Barcelona's diverse museums
Barcelona has many very interesting museums.
One is the Museu nacional
d'art de Catalunya (National Museum of Catalan Art),
set in an imposing "Noucentiste" building at the top of Montjuïc hill
that was built for the 1929 Barcelona International Expostion.
The hillside approach to the museum is lined with columns and fountains.
From the front steps of the museum there is an excellent view over the city.
There is a wide range of art inside. One example: these decorate panels made of thousands of tiny colored glass beads.
Another great museum
is the Museu del Modernisme Català ("Museum of Catalan Modernism")
showcases this style in furniture and art, with its shapes taken from nature and its use of wood and stained glass.
Probably the weirdest
of the museums of Barcelona is the Museu Frederic Marès, named after
a local sculptor
and housed in the mansion that was his home, built within part of the former palace of the Counts of Barcelona.
Marès was a
wealthy collector of medieval art, and there are literally a
hundred versions each of crucifixions, Madonnas and Child, baby Jesuses, and such.
The statue below, from the nineteenth century, used real fabric and real hair.
Below: Saint John laments at the foot of the cross.
Below left: Saint Sebastian
(marytred by being tied to a tree and shot with arrows).
Below right: Saints Gervasius and Protasius (twin brothers, also martyrs).
Above and below: unknown but expressively creepy statues of saints.
In fact, there is lots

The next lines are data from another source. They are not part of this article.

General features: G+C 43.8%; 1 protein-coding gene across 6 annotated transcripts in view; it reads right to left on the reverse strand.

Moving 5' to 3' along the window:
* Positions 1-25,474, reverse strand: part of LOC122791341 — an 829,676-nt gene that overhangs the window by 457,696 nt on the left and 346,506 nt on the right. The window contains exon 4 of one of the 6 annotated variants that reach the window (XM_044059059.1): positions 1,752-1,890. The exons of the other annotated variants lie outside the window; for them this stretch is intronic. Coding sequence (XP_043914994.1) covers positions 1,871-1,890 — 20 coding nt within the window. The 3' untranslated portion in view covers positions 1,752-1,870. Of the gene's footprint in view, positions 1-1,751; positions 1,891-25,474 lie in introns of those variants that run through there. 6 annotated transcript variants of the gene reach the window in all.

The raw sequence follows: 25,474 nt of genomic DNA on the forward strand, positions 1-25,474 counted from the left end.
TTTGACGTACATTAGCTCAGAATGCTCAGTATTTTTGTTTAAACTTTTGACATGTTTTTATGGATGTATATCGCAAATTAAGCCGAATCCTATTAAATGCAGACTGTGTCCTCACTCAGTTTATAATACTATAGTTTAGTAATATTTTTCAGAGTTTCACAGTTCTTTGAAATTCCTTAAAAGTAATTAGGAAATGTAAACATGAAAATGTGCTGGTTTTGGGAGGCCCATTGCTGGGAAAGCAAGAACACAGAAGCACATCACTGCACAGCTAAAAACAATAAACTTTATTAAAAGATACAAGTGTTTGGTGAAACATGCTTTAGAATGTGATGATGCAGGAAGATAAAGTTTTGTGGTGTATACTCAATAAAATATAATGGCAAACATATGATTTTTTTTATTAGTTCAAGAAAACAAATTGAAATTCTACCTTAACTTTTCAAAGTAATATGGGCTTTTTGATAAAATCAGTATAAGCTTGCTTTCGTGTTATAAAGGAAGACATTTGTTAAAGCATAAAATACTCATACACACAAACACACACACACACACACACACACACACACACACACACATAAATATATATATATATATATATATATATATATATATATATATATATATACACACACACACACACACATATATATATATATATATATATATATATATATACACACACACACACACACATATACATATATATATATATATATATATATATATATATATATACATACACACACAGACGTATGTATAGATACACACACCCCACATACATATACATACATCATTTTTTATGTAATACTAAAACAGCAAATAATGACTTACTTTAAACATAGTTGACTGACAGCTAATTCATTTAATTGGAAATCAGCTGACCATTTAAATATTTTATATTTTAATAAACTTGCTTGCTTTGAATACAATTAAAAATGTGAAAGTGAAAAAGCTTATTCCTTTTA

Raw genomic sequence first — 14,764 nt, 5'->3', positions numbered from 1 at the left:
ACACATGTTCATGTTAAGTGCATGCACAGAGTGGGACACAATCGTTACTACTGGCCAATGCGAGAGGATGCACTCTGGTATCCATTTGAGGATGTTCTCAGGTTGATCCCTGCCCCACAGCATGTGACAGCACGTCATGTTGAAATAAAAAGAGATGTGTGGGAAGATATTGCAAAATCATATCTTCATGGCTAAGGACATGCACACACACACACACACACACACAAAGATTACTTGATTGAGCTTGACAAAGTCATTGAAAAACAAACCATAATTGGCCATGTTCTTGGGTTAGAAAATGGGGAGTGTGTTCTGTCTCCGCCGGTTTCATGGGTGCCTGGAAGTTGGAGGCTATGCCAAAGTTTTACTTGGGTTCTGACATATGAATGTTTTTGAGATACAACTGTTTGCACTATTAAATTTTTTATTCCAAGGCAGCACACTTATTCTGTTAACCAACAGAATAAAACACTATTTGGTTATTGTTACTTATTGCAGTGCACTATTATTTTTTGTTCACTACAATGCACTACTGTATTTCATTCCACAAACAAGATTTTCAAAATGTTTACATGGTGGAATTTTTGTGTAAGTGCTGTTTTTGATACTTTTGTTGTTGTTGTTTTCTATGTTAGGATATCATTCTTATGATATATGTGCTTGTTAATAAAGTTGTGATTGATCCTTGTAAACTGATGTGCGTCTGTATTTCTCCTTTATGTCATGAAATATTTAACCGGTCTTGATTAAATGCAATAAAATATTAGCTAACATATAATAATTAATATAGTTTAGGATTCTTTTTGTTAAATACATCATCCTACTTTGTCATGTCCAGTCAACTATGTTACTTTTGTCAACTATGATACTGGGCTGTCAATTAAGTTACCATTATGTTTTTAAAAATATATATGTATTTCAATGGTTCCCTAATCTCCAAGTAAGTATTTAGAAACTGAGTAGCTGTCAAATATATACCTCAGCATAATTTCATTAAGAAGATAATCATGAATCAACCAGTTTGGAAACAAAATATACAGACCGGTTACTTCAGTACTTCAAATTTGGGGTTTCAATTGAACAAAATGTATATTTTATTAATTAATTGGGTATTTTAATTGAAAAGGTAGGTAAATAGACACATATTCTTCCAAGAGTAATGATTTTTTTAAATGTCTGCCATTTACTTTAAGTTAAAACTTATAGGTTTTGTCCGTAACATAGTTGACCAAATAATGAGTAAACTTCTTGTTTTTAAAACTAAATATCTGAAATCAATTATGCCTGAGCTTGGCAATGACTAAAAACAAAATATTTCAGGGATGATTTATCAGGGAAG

of everything in the Frederic Marès museum. (Can we say "hoarder"?)
Room after room of hundreds of women's fans and hatpins, armor and weapons and bedwarmers,
collectible cards, eyeglasses and pipes, men's hats and walking sticks, snuffboxes--you name it!
There were also a few examples of Mares's own sculpture. A talented but obsessive individual.
museum is called Disseny Hub ("Design Hub"). It brought together several
devoted to graphic arts, clothing, and decorative arts--now each one a floor of the new museum.
Examples from the decorative
arts floor. Above: pottery bowls, and an elaborate portable chest
of inlayed wood with multiple compartments. Below: glass bottles of unusual shapes.
The Museu de la Història
de Catalunya ("Museum of Catalan History")
provides an overview of the region from prehistory to the present day.
Above: a crosscut replica
of a Roman ship loaded with olive oil and other goods.
Below: actual remnants of a Visigothic barbarian era Christian baptismal font.
Above: Joe demonstrating
the use of an Arab era irrigation system.
Below: three examples of stonework from the Roman, Visigothic, and medieval periods.
Above: replica of a
mounted medieval warrior.
Below: image of an elaborate medieval church portal.
Above: model of a medieval
Below: model of the medieval palace of the Kings of Mallorca
(in Perpignan, part of medieval Catalonia but now in France).
Above: a model of the
Hospital de la Santa Creu i Sant Pau by Lluís Domènech i Montaner.
Below: a sculpture by Josep Clarà, another talented early twentieth-century Catalan scultptor.
Among the more interesting
displays were a series of replicated kitchens from Catalan history.
Above: an iron age kitchen. Below: a medieval kitchen.
Above: a kitchen from
the early twentieth century.
Below: a kitchen from the late twentieth century.
The displays on the
Spanish Civil War were particularly poignant.
The Catalans were the last to hold out against Franco and his fascists and paid a heavy price for their resistance.
Yet another worthwhile
museum was the Museu Marítim ("Maritime Museum").
It is housed in the medieval shipyards of Barcelona, called the Drassanes.
It is a huge vaulted structure where ships were built and launched.
There were neat ultramodern spaces and sculptures (like the gift shop and a giant fish, above).
There were also lots of models of ships: ancient, medieval, and modern.
was the full-sized replica of a sixteenth-century galley,
60 meters (about 180 feet) long (above and below on the right).
As interesting as the models was the building itself.
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